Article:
Four hundred and fifty ml of whole blood was collected in a 450-ml triple bag containing CPDA1 anticoagulant (TERUMO PENPOL, Ltd. Puliyarakonam, Trivandrum, India), and PRP-PCs was prepared within 4 hours of collection stored for 5 days at 20 - 24ºC   under constant agitation (n = 30).  

Laboratory analysis 

On days 0, 1, 3, 5 samples from PRP-PC and BC were taken for analysis under sterile condition. 

Manual cell counts were therefore carried out utilizing the improved Neubauer chamber for counting leukocytes (WBC), erythrocytes (RBC) and platelets. The pH was evaluated at the end of the maximum day of storage. 

The volume was determined by subtracting the weight of the empty bag from that of full bag. To convert weight to volume, the resultant weight was divided by specific gravity. 

Using flow cytomerty, we investigated platelet membrane binding of Annexin V and CD62P expression in platelet stored for up to 5 days under standard blood banking conditions. Special monoclonal antibodies that conjugated with fluorescence dye in flow cytometric method was used for its. Flow cytometry was then performed with side-scater and CD61 gates set to include only individual platelets. A minimum of 5000 events was collected.

Subjects studied 

Whereas several studies have been performed concerning the functional and quality properties of BCs and PRP-PCs (M.Bock et al.; 2002; Dijkstra-Tiekstra et al; 2004; Fijnheer R, Pieters RNI; 1990) [6, 8]. Heaton Wal et al compared components prepared by the PRP-PC and BC methods [4]. The results of Fijnheer et al [5]; were also similar and reported WBC contamination/unit in PRP-PC and BC. The results of both the above studies had similar results regarding WBC count/unit as compared to present study, thus highlighting the advantage of BC when compared to PRP-PC as regards to leukocyte contamination. 

All data were expressed as mean ± SD. We performed statistical comparison by using 't'-test. A probability of P < 0.05 (two-sided) was used to reject null hypothesis. 
 

Results 

In this experimental study, quality of the platelet concentrates was assessed by cell counts/bag, pH, CD62Pand Annexin V. In the present study, the mean platelet count of BCs and PRP-PCs was 5.9 ± 1.8 × 1010 /unit and 5.6 ± 2.1 ×1010/unit. The mean RBC contamination in BCs and PRP-PCs was 25 ± 2.1 × 108/ unit and 27 ± 2.1 × 108/unit. The mean platelet and RBC counts BCs and PRP-PCs were comparable and statistically no significant difference was observed (P > 0.05). The mean WBC count in PRP-PC and BC units was 43 ± 0.48 ×106/unit, 24 ± 0.39 × 106/unit. The mean leukocyte counts BCs and PRP-PCs were comparable and statistically significant difference was observed (P < 0.05). Buffy coat product showed better leucoreduction than PRP-PCs product. Their mean pH was 6.8 ± 0.1 (mean ± SD) and ranged from 6.6 - 7.01 and no difference was observed between all two types of platelet concentrate. The results of pH and cell counts are listed in Table 1. The volume of individual units was calculated. The mean volume of the PRP-PCs and BCs was 50.6 ± 15.3 ml and 70 ± 20.6 ml. The mean levels CD62P and percentage of Annexin V was comparable and statistically no significant difference was observed on days (0, 1), but there was statistically relevant increase in CD62P and Annexin V on days 3and 5. During storage for up to 5 days PRP-PCs units displayed a significant increase in the CD62P, Annexin V expressions, as compared with BCs units (P < 0.05). The platelet activation markers CD62P and Annexin V are presented in Table 2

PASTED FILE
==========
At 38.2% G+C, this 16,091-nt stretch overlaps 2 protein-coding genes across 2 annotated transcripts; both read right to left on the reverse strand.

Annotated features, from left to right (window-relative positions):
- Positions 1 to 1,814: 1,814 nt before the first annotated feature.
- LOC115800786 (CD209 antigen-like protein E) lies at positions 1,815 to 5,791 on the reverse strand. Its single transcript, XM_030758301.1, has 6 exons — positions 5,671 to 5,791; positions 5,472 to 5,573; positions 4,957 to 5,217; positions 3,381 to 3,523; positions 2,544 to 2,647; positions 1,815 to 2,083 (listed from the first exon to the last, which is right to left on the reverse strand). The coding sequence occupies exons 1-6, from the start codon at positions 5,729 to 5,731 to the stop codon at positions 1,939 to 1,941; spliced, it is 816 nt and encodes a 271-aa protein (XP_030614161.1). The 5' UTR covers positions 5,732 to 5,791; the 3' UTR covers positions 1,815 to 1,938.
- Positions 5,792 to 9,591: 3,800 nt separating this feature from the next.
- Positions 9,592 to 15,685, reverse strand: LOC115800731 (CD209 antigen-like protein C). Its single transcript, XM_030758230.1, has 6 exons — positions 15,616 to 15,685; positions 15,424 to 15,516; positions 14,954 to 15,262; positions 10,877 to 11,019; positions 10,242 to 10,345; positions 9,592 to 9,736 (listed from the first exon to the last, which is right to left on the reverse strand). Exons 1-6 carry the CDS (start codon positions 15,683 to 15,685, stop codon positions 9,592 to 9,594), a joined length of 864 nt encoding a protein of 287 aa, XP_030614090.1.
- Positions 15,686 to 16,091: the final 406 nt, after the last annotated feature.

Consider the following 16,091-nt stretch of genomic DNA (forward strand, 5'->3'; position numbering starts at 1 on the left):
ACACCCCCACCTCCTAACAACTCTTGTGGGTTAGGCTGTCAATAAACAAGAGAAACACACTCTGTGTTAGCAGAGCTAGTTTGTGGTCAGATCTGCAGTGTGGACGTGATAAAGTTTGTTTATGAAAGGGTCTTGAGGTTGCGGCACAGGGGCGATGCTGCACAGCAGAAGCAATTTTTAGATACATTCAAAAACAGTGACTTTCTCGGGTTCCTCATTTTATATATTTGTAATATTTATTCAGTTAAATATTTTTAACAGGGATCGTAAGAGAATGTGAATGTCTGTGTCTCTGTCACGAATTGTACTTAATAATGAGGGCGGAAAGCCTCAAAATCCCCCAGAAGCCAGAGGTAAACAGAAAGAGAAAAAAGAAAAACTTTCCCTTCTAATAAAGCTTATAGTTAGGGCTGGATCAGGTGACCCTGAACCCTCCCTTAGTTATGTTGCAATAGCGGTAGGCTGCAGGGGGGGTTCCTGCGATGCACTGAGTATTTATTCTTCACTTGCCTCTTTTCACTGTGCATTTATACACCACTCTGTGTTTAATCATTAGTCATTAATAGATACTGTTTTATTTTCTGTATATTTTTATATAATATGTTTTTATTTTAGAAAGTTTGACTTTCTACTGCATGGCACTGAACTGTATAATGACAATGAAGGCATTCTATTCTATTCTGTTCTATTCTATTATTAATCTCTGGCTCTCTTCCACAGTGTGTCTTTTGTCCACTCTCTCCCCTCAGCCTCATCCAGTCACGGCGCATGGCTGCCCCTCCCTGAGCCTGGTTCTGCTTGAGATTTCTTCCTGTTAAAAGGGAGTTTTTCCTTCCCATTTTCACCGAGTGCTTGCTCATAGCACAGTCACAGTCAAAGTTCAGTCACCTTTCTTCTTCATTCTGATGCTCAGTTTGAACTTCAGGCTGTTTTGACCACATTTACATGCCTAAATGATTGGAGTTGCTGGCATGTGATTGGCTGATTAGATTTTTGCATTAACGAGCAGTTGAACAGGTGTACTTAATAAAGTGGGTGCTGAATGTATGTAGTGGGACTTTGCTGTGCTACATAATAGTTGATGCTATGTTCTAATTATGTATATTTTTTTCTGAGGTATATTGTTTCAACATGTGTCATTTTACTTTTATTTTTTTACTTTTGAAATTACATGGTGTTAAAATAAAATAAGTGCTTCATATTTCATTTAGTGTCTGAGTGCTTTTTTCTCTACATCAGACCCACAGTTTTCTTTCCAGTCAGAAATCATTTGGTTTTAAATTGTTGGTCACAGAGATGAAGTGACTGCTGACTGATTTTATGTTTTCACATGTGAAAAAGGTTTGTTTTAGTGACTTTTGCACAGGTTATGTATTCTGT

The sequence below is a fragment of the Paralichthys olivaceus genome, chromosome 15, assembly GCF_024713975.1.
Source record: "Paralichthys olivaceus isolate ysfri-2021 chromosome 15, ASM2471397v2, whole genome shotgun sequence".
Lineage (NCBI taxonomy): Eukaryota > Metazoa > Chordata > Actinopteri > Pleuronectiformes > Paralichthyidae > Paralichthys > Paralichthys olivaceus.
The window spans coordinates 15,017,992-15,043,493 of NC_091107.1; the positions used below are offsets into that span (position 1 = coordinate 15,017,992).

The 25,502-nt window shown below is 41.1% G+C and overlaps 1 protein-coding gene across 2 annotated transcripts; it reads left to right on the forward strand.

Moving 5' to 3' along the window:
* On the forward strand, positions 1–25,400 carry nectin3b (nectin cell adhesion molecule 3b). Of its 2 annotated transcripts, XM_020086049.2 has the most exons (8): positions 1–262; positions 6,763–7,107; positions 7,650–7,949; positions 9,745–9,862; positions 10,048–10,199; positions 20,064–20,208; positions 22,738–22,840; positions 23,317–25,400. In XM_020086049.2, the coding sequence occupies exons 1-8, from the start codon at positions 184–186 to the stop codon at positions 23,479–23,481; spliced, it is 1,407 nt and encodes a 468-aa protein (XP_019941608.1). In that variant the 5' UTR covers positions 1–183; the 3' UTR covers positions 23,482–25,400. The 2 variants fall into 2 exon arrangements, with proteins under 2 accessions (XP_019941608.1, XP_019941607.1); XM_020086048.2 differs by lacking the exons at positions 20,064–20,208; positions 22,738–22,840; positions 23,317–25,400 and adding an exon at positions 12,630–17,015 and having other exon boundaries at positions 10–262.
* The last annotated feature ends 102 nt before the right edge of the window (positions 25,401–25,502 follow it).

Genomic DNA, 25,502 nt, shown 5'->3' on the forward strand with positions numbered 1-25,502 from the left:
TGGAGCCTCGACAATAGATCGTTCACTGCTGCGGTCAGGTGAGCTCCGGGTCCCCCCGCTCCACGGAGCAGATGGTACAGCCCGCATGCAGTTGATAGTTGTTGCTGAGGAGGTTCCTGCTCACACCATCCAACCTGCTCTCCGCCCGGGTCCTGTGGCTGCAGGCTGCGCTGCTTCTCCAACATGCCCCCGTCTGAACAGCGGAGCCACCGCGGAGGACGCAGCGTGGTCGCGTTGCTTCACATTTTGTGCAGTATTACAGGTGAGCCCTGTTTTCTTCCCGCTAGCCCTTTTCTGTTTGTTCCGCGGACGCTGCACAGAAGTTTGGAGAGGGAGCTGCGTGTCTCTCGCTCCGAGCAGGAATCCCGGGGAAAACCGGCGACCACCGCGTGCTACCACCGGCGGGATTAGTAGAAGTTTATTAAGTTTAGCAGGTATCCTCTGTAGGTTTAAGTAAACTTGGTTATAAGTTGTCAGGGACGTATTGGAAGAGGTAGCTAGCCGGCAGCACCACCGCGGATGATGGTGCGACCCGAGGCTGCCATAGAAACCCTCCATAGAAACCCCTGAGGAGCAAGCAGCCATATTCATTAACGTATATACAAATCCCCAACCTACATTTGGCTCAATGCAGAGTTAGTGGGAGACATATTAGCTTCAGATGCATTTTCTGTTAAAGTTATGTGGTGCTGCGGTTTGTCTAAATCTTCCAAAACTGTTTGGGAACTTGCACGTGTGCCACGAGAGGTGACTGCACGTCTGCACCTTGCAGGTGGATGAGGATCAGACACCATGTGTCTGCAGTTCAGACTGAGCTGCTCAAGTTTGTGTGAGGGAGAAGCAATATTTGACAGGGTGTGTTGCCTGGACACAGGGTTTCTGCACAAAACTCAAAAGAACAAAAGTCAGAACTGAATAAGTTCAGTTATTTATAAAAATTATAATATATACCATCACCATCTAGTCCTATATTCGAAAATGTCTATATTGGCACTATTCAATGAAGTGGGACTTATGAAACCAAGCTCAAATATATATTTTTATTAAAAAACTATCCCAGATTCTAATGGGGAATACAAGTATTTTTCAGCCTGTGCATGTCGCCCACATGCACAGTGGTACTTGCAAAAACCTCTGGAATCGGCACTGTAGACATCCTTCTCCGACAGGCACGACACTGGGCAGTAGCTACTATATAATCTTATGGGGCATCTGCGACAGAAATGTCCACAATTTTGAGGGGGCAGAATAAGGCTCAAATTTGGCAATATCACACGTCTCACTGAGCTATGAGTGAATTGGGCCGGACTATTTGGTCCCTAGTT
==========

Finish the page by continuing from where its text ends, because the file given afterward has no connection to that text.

Table 1. Cell Counts and pH in Buffy Coat-Derived Platelet Concentrate (BC) and Platelet Rich Plasma-Platelet Concentrates (PRP-PC)
Click here for Table 1


Table2. Platelet Activation Markers are Stored in Buffy Coat-Derived Platelet Concentrate (BC) and Platelet Rich Plasma-Platelet Concentrates (PRP-PC)
Click here for Table 2


Discussion
 

This study has determined in vitro quality of 5 days stored platelet concentrates prepared by two different methods [15]. The detection of platelet activation has been used as a guide to the assessment of the suitability of techniques or conditions under which platelets have been prepared for transfusion. The present paper describes an in vitro comparison of both preparations. The studies suggested that the degree of in vitro activation as evidenced by the expression of CD62P and Annexin V binding were dependent on the different preparative methods [4, 9, 16, 17]. We found that the extent of activation was significantly higher in PRP-PCs than in BCs. It was concluded that, immediately after preparation, PRP-derived platelets are more activated than BC-derived platelets. This is most likely a result of the pelleting that follows the second high-speed centrifugation of the PRP. 

The results show that Annexin V binding and CD62P increase after preparation of platelet concentrates from PRP-PCs and BC, and rises progressively during storage under blood bank conditions. Although in both preparations, platelet activation is increased by storage time, BCs are characterized by a much better in vitro than PRP-PCs [3-5, 7]. However, the different CD62P and Annexin V in PRP-PCs and BCs clearly demonstrate that process of activation exceeds that of BCs.Platelets processed by the buffy coat technique showed less p-selectin (CD62P) expression than platelets prepared by the PRP method. This study shows that in addition to pH and cell counts; in vitro platelet activation markers were used to monitor platelet quality [11, 18]. These data suggest that measurement of CD62P and Annexin V may be more desirable markers for clinical studies of activated platelets, since it may be less susceptible to artifactual elevation due to minor variations in sample handling and assay procedures [13-15]. 
 

Acknowledgement 

Thanks to the Tehran blood service for providing platelet concentrates for this project. This project supported by Iranian blood transfusion organization-research center.
 

 

References

 

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Digital Object Identifier (DOI):10.4021/jh103e